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From Patrick Calahan <p...@bea.com>
Subject RE: code to contribute: JAM
Date Thu, 25 Sep 2003 17:54:10 GMT
At 11:12 AM 9/25/2003 -0400, David Bau wrote:
>Rather than working privately with Patrick, I think he should get a CLA
>faxed in and get the code checked in, and then work here in this forum to

Ok, this is done.


>Patrick, depending on the # of files, a reasonable package to check things
>into v2 might be
>
>org.apache.xmlbeans.impl.jam (if we think it's going to be largish)
>or
>org.apache.xmlbeans.impl.common (if we think it's going to be smallish)


The public face of it consists of about 15 interfaces, so I think it will 
need its own package.

-p




>David
>
>
>----- Original Message -----
>From: "David Remy" <dremy@bea.com>
>To: <xmlbeans-dev@xml.apache.org>
>Sent: Wednesday, September 24, 2003 9:37 PM
>Subject: [xmlbeans-dev] RE: code to contribute: JAM
>
>
>I think this code could be valuable to v2.  Perhaps it should be checked
>into the v2 directory, or a sandbox directory, so that we can look at the
>code, and see how it would work in an xmlbeans v2 java -> xml scenario?  If
>that makes sense, David, would you be the one to work with Patrick to do
>this?
>
>-----Original Message-----
>From: Patrick Calahan [mailto:pcal@bea.com]
>Sent: Wednesday, September 24, 2003 5:24 PM
>To: xmlbeans-dev@xml.apache.org
>Subject: code to contribute: JAM
>
>
>Hello all.  I have written a package I would like to contribute to xbeans
>v2.  It is an abstraction layer for Java types and their associated metadta
>that I believe will be critical in xbeans' compilation phase.  Just as you
>need a SOM to represent the schema types you are binding to and from, you
>use JAM to model the Java types you are binding to and from.
>
>Here is a blurb from the package.html docs that provides a little
>more detail:
>
>The Java Abstraction Model (JAM) provides a representation of
>Java abstractions (such as classes and methods) and their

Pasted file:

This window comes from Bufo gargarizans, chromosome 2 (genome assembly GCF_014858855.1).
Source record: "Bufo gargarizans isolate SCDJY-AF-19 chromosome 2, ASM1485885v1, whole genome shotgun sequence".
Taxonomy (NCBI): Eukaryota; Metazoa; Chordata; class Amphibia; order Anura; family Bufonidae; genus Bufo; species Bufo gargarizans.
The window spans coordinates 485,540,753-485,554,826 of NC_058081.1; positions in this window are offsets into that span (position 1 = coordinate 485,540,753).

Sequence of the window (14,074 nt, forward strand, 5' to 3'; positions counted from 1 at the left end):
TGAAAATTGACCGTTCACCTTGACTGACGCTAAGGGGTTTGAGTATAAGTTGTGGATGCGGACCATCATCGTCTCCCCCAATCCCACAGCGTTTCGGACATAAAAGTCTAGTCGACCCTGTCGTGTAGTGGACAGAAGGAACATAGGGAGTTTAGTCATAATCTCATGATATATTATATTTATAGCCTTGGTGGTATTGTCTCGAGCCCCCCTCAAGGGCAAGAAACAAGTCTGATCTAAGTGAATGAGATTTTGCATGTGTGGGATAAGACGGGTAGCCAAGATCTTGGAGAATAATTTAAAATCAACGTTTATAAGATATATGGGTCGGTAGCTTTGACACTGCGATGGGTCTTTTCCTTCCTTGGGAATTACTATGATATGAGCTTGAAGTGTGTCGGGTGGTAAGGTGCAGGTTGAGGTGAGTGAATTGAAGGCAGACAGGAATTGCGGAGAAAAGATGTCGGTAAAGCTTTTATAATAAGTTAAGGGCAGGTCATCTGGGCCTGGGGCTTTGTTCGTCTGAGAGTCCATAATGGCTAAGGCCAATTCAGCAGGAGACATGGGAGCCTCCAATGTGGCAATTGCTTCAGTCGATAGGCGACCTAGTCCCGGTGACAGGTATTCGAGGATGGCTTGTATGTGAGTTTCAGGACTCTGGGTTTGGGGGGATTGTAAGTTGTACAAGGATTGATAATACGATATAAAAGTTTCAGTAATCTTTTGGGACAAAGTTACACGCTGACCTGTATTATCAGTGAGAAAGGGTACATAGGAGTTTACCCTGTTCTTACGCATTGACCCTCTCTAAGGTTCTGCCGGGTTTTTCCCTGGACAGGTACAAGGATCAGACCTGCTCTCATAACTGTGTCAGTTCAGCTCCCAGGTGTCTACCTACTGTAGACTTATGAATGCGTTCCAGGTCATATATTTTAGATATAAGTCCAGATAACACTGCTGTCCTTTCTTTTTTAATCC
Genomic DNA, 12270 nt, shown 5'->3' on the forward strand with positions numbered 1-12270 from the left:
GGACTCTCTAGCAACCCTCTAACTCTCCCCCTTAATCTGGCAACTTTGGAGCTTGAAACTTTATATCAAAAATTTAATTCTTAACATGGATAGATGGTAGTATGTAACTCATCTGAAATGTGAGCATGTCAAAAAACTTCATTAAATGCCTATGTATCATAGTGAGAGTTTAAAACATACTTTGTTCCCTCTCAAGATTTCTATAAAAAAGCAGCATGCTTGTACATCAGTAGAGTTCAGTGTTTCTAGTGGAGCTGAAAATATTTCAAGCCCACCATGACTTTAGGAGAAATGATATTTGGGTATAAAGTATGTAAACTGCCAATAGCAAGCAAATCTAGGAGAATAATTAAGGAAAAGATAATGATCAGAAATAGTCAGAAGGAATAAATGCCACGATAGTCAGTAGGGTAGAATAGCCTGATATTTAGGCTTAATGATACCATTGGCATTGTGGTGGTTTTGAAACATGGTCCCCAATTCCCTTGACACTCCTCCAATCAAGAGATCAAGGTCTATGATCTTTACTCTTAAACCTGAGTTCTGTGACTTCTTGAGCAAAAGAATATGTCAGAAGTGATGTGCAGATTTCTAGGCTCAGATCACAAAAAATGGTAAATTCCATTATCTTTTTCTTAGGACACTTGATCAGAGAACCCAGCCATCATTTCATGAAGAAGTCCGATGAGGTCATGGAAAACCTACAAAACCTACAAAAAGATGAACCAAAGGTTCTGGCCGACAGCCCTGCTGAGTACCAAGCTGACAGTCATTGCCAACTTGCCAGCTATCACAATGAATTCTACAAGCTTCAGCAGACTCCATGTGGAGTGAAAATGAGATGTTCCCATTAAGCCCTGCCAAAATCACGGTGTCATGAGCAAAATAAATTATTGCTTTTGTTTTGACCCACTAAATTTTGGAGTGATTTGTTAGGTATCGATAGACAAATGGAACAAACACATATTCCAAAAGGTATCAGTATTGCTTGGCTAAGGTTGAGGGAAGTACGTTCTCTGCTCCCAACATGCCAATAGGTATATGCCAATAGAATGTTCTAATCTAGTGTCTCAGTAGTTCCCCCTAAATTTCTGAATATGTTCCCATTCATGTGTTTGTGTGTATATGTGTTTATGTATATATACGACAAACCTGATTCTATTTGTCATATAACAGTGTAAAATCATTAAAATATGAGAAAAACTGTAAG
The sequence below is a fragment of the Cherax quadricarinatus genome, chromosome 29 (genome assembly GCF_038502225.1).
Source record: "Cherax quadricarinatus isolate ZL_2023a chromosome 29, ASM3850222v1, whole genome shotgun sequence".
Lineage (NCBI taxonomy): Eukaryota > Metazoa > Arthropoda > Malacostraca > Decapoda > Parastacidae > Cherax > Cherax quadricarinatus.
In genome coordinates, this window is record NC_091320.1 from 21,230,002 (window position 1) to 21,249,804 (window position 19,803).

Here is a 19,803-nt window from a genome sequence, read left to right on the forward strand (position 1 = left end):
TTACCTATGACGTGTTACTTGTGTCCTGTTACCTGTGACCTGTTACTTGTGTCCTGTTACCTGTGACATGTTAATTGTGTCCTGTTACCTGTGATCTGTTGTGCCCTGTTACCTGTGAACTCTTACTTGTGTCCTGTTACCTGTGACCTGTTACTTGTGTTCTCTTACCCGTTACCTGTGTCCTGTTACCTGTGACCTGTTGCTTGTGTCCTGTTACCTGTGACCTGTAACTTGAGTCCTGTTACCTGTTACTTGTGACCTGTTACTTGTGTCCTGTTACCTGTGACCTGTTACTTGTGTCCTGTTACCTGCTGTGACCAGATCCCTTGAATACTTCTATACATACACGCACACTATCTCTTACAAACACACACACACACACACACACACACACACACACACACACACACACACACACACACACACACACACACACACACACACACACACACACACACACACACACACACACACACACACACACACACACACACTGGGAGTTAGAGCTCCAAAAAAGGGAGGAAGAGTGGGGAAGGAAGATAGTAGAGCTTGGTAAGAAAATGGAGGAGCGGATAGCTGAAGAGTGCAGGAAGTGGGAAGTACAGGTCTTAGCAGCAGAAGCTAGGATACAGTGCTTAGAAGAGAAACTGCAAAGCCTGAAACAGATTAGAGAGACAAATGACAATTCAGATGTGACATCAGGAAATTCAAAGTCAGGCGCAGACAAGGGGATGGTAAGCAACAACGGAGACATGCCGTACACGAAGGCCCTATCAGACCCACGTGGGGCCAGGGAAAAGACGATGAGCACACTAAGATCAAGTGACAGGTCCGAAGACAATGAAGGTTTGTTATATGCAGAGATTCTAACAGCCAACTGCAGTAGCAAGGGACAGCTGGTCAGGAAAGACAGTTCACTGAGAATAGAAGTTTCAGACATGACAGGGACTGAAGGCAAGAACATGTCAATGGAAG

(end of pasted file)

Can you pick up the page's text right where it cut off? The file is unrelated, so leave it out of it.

>associated metadata.  This model serves to decouple its clients' code
>from any specific introspection mechanism such as javadoc or reflection.
>
>This approach has several advantages:
>
>   A unified API for viewing Java types
>     Java types can be described in java sources, in class files,
>   or even synthesized from scratch.  JAM provides a single API which
>   allows your code to remain decoupled from tool such as reflection
>   and javadoc.
>
>   Clean and consistent access to metadata
>     Metadata is a hot topic at the moment, and the way we deal with it
>   is going to change dramatically over the next year or two.
>   By writing to the JAM API, you can be sure that you won't
>   have to rewrite your code to accommodate emerging tools and
>   standards (JSR175, for example).
>
>   Pluggable metadata stores
>     Metadata can be retrieved from an external source (such as an XML file)
>   or even generated programmatically.  This also allows metadata to
>   be associated with Java constructs that may not normally support
>   annotations (such as packages).
>
>   A Node-based view of Java constructs
>     JAM clients have the option of viewing their java constructs as a tree
>   of generic, DOM-like nodes (packages contain classes, classes contain
>   methods) each of which may have associated annotations.  This is
>   extremely helpful for tools which wish to support annotation
>   inheritance.
>
>
>-p
>
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